Simple: The derivative is better.
What makes Linux Mint better than Ubuntu you ask? There are a few things that come to mind:
1.) The System Menu - Mint's menu is based off of the Ubuntu System Panel. It gives a menu that is similar to a KDE style menu in the Gnome desktop.
The Update Manager - I can't tell you the number of times I've had a working Ubuntu system when a kernel (or some other) update comes along and foobars things. Mint's update program nicely divides all updates into different levels of importance so you can toggle which ones you would like to receive (by default, kernel updates are off)
3.) Default Software - I like Mint's choices of default software. It contains OpenOffice and Firefox, like most distributions, but beyond this it is still shipping with Pidgin as the default IM client, Mozilla's Thunderbird for email, and XChat for IRC communication.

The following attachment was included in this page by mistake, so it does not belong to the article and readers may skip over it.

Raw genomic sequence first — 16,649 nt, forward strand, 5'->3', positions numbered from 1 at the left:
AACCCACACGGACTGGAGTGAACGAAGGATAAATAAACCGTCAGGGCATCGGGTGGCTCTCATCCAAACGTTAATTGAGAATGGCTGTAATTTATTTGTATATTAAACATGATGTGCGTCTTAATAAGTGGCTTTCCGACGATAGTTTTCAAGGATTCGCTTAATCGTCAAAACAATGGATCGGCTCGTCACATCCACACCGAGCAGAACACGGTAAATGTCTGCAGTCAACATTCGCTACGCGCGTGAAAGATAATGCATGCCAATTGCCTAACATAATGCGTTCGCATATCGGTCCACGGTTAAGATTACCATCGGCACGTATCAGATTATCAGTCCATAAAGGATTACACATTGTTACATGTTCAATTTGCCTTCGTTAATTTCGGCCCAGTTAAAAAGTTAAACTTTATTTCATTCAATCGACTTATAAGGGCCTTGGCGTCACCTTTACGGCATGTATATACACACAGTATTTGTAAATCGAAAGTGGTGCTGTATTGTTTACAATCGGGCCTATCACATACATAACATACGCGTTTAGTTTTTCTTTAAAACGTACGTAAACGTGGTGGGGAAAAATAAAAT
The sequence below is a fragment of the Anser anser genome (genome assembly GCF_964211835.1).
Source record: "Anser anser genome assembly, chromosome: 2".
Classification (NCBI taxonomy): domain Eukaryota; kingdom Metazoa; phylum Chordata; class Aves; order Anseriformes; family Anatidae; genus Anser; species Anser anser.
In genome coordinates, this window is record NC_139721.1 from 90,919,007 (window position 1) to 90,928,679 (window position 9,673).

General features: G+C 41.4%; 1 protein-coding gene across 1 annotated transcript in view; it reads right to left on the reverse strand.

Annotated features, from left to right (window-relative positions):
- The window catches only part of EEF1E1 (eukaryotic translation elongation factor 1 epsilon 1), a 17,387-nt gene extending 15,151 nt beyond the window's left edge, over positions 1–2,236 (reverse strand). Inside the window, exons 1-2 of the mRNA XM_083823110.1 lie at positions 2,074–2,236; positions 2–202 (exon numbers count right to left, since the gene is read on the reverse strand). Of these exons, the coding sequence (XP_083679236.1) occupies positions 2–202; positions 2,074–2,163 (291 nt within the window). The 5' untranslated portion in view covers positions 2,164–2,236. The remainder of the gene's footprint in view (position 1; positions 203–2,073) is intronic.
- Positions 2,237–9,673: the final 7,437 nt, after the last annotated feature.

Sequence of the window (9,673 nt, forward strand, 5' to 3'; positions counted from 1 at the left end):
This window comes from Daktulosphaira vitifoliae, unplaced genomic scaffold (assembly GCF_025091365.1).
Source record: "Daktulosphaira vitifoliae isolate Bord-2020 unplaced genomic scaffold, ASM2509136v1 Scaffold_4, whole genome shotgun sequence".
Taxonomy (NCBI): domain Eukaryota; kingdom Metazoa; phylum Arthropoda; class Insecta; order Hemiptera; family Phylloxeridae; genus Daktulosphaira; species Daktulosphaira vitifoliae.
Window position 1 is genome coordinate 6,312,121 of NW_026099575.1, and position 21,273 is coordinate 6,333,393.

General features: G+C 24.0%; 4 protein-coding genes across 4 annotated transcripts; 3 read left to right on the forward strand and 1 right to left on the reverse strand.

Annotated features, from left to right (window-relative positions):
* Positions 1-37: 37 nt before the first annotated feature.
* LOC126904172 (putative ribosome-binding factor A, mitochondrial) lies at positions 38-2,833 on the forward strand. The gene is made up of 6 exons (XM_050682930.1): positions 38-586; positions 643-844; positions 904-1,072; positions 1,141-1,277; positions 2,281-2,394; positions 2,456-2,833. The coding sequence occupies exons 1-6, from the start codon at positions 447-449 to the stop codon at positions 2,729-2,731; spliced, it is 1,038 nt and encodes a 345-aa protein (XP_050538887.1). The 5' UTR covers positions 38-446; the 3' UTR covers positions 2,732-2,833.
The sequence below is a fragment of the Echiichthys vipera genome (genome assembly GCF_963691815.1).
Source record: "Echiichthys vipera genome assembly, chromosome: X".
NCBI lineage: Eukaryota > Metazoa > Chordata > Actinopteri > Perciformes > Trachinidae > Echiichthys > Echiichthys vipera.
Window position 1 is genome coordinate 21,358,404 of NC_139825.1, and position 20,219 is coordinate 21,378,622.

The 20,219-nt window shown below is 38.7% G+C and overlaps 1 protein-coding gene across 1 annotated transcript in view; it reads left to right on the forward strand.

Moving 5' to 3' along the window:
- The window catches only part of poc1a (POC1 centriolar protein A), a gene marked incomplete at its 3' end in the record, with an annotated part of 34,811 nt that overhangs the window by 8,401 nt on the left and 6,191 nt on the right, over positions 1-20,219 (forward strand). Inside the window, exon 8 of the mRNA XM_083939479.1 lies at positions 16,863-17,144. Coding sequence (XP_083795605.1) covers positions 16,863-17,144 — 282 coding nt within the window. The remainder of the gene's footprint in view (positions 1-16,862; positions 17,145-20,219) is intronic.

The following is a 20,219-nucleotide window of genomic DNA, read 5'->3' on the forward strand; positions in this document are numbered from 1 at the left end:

4.) Media Codecs, Flash, and Java by Default - This has to be one of my favorite things about Mint. With a fresh install (or off the live CD), Mint will play just about any media format you can throw at it, stream youtube (or hulu) videos, and run any java application you might have laying around.
5.) Default Theme - Mint's green skin is much nicer to look at as opposed to Ubuntu's brown/orange layout.
Personally, I feel there is very little reason not to use Mint over Ubuntu. Why do I say this? In addition to all of my above reasons, Mint stays on a very close release cycle to that of it's parent distro, meaning it is able to stay fully backwards compatible with all Ubuntu packages (For instance, Mint 8 equates to Ubuntu 9.10 and Mint 7 equates to Ubuntu 9.04 ect.).
Do you have any reasons I did not list here for choosing Mint over Ubuntu? If so, feel free to share.